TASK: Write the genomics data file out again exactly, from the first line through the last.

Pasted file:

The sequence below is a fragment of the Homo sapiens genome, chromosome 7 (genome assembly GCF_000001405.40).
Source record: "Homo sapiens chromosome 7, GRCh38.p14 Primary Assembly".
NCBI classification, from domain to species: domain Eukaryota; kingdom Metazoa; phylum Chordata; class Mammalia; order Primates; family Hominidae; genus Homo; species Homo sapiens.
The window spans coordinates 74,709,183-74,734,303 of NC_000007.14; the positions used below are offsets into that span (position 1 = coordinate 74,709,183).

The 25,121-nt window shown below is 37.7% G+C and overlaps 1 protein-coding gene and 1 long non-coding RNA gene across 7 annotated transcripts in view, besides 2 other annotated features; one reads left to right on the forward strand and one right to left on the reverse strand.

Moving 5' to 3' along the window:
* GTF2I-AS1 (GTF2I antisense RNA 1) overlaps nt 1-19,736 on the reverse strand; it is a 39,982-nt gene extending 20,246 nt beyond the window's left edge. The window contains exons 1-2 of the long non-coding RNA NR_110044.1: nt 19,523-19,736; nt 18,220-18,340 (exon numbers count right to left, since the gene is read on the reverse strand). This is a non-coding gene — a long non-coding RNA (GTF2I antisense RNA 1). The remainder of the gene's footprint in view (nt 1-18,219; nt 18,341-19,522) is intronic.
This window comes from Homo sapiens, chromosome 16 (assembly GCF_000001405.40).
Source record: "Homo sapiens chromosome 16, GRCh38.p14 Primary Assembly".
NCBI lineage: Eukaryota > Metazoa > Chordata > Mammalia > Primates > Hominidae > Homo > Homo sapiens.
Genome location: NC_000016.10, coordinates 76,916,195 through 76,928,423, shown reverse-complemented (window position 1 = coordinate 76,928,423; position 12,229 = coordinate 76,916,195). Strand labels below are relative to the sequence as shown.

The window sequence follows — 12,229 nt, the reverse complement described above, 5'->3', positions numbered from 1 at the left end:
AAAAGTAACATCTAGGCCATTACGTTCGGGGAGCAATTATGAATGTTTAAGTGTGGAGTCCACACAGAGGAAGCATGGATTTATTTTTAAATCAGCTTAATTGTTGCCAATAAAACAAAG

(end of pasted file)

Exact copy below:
The sequence below is a fragment of the Homo sapiens genome, chromosome 7 (genome assembly GCF_000001405.40).
Source record: "Homo sapiens chromosome 7, GRCh38.p14 Primary Assembly".
NCBI classification, from domain to species: domain Eukaryota; kingdom Metazoa; phylum Chordata; class Mammalia; order Primates; family Hominidae; genus Homo; species Homo sapiens.
The window spans coordinates 74,709,183-74,734,303 of NC_000007.14; the positions used below are offsets into that span (position 1 = coordinate 74,709,183).

The 25,121-nt window shown below is 37.7% G+C and overlaps 1 protein-coding gene and 1 long non-coding RNA gene across 7 annotated transcripts in view, besides 2 other annotated features; one reads left to right on the forward strand and one right to left on the reverse strand.

Moving 5' to 3' along the window:
* GTF2I-AS1 (GTF2I antisense RNA 1) overlaps nt 1-19,736 on the reverse strand; it is a 39,982-nt gene extending 20,246 nt beyond the window's left edge. The window contains exons 1-2 of the long non-coding RNA NR_110044.1: nt 19,523-19,736; nt 18,220-18,340 (exon numbers count right to left, since the gene is read on the reverse strand). This is a non-coding gene — a long non-coding RNA (GTF2I antisense RNA 1). The remainder of the gene's footprint in view (nt 1-18,219; nt 18,341-19,522) is intronic.
This window comes from Homo sapiens, chromosome 16 (assembly GCF_000001405.40).
Source record: "Homo sapiens chromosome 16, GRCh38.p14 Primary Assembly".
NCBI lineage: Eukaryota > Metazoa > Chordata > Mammalia > Primates > Hominidae > Homo > Homo sapiens.
Genome location: NC_000016.10, coordinates 76,916,195 through 76,928,423, shown reverse-complemented (window position 1 = coordinate 76,928,423; position 12,229 = coordinate 76,916,195). Strand labels below are relative to the sequence as shown.

The window sequence follows — 12,229 nt, the reverse complement described above, 5'->3', positions numbered from 1 at the left end:
AAAAGTAACATCTAGGCCATTACGTTCGGGGAGCAATTATGAATGTTTAAGTGTGGAGTCCACACAGAGGAAGCATGGATTTATTTTTAAATCAGCTTAATTGTTGCCAATAAAACAAAG